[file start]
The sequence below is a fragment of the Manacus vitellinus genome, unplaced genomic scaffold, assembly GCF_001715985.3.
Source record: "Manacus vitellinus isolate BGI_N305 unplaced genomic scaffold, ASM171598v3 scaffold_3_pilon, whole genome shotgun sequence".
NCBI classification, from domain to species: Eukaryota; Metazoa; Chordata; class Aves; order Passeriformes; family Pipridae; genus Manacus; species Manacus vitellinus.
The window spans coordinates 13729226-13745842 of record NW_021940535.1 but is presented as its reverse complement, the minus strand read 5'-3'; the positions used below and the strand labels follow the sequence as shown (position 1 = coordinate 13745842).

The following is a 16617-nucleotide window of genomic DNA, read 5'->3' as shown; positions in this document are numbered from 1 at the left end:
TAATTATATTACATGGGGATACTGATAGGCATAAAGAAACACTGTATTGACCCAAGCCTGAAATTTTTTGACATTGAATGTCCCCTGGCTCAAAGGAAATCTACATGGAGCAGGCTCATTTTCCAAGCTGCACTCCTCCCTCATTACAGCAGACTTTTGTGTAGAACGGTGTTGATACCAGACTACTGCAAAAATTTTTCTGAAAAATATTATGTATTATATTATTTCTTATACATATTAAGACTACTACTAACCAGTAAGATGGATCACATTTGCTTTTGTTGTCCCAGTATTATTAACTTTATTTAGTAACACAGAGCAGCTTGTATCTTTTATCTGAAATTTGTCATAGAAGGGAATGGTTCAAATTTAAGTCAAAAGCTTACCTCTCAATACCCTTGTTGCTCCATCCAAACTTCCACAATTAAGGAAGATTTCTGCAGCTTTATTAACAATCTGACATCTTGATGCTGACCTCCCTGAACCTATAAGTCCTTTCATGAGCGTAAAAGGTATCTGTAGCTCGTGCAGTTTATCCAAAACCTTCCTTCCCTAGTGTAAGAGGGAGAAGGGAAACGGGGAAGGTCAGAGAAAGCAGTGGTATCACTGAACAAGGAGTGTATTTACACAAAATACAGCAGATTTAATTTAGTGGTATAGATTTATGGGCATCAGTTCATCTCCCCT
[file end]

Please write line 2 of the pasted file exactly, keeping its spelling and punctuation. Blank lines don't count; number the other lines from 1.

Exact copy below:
Source record: "Manacus vitellinus isolate BGI_N305 unplaced genomic scaffold, ASM171598v3 scaffold_3_pilon, whole genome shotgun sequence".